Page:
During our week stay in Positano, Italy we took a day trip to Amalfi and Ravello. You can get their via the SITA bus, a very inexpensive option, by boat, or by car. We had a private driver which was included in our Cooking-Vacation package. If you are new to Italy I would not suggest renting a car and driving yourself. The roads are very, very narrow and winds around the mountain.
Amalfi is a larger town than Positano, which boasts a large port of call and about 5300 residents. The town gets flooded with visitors when the cruise ships dock, but the day we visited it was not too crowded. Once you get in the main square, there are many shops along one main street. Although this street is primarily traveled by foot, be aware of cars! In the center of Piazza Duomo, just to the right of St. Andrew's stairs, is a wonderful bakery, Pansa Cafe. This bakery has been operated by the same family for 5 generations, starting with Andrea Pansa whose name is on the building. The top sellers are candied lemon peel and Sfogliatella Santa Rosa. Get both, you'll thank me later ;)
Amalfi was known for its paper mills and paper goods. Since we were on a food tour, we did not have time to visit the paper mill, but we were able to stop in a paper store (sorry I forgot the name). We purchased some beautiful hand crafted note cards with gold leaf and the watermark of Amalfi. They also carried some antique maps of Italy and leather bound journals. Helpful hint: don't be tempted to buy ceramics in Amalfi, but wait until you get to Ravello.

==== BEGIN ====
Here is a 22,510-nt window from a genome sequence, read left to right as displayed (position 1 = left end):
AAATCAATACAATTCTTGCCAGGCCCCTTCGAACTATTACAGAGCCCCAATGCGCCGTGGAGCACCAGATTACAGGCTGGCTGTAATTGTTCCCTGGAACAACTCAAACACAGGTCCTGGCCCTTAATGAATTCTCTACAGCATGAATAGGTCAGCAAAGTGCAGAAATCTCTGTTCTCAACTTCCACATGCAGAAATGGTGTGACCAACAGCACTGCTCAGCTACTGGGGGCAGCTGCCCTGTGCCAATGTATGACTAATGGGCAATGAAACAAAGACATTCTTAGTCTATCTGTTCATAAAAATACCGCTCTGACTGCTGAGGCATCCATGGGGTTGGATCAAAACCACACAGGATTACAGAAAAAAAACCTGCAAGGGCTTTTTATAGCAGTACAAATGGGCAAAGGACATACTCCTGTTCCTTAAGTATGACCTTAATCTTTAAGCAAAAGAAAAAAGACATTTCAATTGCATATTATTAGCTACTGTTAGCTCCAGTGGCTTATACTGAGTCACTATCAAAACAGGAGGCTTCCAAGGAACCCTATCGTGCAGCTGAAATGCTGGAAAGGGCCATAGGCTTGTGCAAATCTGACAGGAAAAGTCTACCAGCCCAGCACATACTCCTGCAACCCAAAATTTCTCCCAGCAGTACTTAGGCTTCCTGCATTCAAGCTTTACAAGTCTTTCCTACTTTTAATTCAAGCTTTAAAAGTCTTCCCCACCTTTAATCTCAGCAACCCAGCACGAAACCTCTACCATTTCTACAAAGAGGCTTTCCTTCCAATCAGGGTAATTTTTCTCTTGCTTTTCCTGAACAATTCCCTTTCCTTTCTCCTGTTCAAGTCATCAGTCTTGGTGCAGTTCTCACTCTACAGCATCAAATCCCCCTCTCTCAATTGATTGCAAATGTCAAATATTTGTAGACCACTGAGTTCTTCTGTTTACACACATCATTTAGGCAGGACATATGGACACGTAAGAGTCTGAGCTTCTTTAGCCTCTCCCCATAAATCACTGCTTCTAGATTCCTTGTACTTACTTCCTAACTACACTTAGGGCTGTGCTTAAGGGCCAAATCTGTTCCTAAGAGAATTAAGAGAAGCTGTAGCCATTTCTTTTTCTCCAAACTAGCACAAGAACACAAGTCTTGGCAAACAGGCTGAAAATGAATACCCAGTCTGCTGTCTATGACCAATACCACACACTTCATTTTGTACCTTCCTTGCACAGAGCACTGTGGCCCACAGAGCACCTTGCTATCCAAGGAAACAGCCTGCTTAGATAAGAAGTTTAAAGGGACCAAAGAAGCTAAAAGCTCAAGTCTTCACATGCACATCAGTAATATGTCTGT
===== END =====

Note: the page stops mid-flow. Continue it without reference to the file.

Ravello was founded in the 5th century, as a city of refuge from barbarian invasions. More recently, artists, musicians, and writers have found solace in this town. Ravello, The City of Music, is known for its summer festivals which began in 1953. In 2000, Oscar Niemeyer built an auditorium, which looks like a work of art, to host these events. I fell in love with this town. Perched high above the sea, you'll have fantastic views! Driving up the mountain you'll find terraced lemon groves. This town is peacefully quite, and has a refined charm. You'll find high quality ceramics which are hand-crafted locally. We purchased a bowl from Ceramiche d'arte Carmela. Mike thought he would be able to bring it back in his luggage, but even with bubble wrap, it broke. Lesson learned; always pay extra to have them ship it, and it will be insured. Thank goodness I able to email them to get a replacement. A must see is Villa Cimbrone. You'll have to walk a little to get to the Garden, but it's worth it. It was built in 11th century, but in 1904 the gardens where expanded and restored. You'll find reproductions of famous works of art throughout. I loved seeing the fusion of architectural styles, which seems true to the town's history. One day was not long enough to take in all Ravello has to offer. I look forward to returning and experiencing the festivities.